The ramifications of undermining NATO have even graver consequences. Even during the heyday of the Cold War, the idea that the US would come to the defence of Europe in case of Soviet aggression was a hard sell. By actively undermining that security alliance, deterrence credibility with respect to Russia was thrown out of the window.Moreover, it is unreasonable to expect that the US will come to the rescue should any of America’s European allies face conflict.
Effectively, with these developments, global free trade and a stable security environment in Europe have become fundamentally unstable.
Lastly, the rise of illiberal states is a constant threat to the existing liberal order. While Russia does not have the resources to form an alternative global order, it has used every possible opportunity to undermine the existing one. On the other hand, China is trying to challenge the liberal order by its set of alternative institutions such as AIIB and the Belt and Road Initiative.
Future of the Liberal Order
There has been a contrasting set of reactions to these developments of the international system. One set of scholars, such as Joseph Nye and John Ikenberry, argue that the liberal order is more resilient than most of us think. Ikenberry rests his argument on the idea that democracy is what underpins the liberal order. And if democracy has survived for more than three centuries, so will the liberal order. However, he does admit that liberal internationalism has lost its connection with economic and social advancement within western countries and believes that western states need to adopt more social democratic models to fix that.
On the other side, scholars such as Amitav Acharya believe that the hegemony of the liberal order is coming to an end. He argues that we will have a ‘multiplex world’ where liberal internationalism would just be one of the competing ideologies.
In this period of unprecedented flux, it is important to distinguish between matters of speculation, credibility, and the more substantive aspects of the liberal order.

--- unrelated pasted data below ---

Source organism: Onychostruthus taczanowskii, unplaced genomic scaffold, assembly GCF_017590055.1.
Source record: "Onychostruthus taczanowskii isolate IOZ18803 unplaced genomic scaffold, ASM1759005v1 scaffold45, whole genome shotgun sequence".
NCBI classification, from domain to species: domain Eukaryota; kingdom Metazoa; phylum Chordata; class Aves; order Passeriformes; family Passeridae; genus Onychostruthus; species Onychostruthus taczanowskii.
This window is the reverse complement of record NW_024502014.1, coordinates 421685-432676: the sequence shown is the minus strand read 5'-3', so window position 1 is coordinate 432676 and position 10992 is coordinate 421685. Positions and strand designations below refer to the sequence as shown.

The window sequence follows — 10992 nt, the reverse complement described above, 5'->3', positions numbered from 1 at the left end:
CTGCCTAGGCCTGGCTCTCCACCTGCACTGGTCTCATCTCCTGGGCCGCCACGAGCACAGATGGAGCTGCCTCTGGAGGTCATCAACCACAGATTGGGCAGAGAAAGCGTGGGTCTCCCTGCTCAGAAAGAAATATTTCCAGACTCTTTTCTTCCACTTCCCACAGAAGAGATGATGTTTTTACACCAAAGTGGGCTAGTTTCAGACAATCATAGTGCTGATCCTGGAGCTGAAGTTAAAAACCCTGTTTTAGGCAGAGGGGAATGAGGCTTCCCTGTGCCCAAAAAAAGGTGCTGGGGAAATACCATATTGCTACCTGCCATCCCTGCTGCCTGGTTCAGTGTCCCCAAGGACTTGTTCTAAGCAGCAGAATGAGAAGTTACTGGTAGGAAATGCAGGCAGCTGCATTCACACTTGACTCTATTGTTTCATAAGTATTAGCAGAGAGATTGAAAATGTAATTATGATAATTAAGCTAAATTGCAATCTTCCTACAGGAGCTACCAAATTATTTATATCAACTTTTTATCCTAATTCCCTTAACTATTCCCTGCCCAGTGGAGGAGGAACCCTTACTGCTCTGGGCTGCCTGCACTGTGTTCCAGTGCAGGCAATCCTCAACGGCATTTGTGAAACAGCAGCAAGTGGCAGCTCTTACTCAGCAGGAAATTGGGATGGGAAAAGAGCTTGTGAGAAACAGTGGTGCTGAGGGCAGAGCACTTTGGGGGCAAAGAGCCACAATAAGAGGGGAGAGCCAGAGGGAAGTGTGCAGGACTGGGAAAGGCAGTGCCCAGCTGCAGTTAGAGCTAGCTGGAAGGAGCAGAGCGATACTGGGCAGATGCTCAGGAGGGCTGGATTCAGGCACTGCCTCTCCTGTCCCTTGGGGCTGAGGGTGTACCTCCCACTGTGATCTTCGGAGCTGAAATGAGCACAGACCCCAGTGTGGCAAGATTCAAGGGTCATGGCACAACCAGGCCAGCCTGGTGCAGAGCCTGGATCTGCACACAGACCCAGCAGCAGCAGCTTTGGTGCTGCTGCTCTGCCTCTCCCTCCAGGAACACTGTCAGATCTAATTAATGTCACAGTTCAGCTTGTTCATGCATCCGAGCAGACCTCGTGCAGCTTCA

In that regard, the credibility of the US as the guarantor of the liberal order is under severe threat. But there has not been a major shift in core American policies. The US continues to maintain forward military positions from Western Pacific to the testy waters of Gulf of Hormuz. Further, the American economy continues to be at the heart of the global economy.
A less-discussed aspect of the liberal order is the behavioural change it has facilitated even among non-liberal states. Today, even states such as China are deeply invested in the global economy, and global institutions such as UNSC, WTO, IMF, and UN Peacekeeping. National interests of the Chinese state have evolved through its participation in the liberal order. While some aspects of its new global institutions seek to overturn American interests, there will be major overlapping interests with the US. Therefore, it remains an open question, whether the new Chinese institutional setup completely undermines the existing liberal one.
Speculation regarding China underwriting a new global have picked up over the last few years. It needs to be acknowledged that China is presently funding a multitude of developmental projects across the world. Additionally, emerging Chinese naval aggression in the South China Sea is undermining the rules of free navigation. While it can be argued that the Asian order under China is rapidly changing, China neither has the economic means nor the tools of power projection to underwrite the global order just yet.
Putting all the pieces together, an ambiguous picture of the liberal order emerges. While America continues to abdicate its leadership role as a superpower, China is still not ready to completely supplant the American-led global order. Some of the key international institutions have been weakened. But a range of new institutions are emerging and providing a limited but insufficient supply of global governance. Given these trends, the global order will continue to get more fragmented and less multilateral. Unless the western world undergoes a political and economic transformation, the future of global order as a liberal one remains uncertain.
The opinions expressed in this article are solely those of the author and they do not reflect the position of the McGill Journal of Political Studies or the Political Science Students’ Association.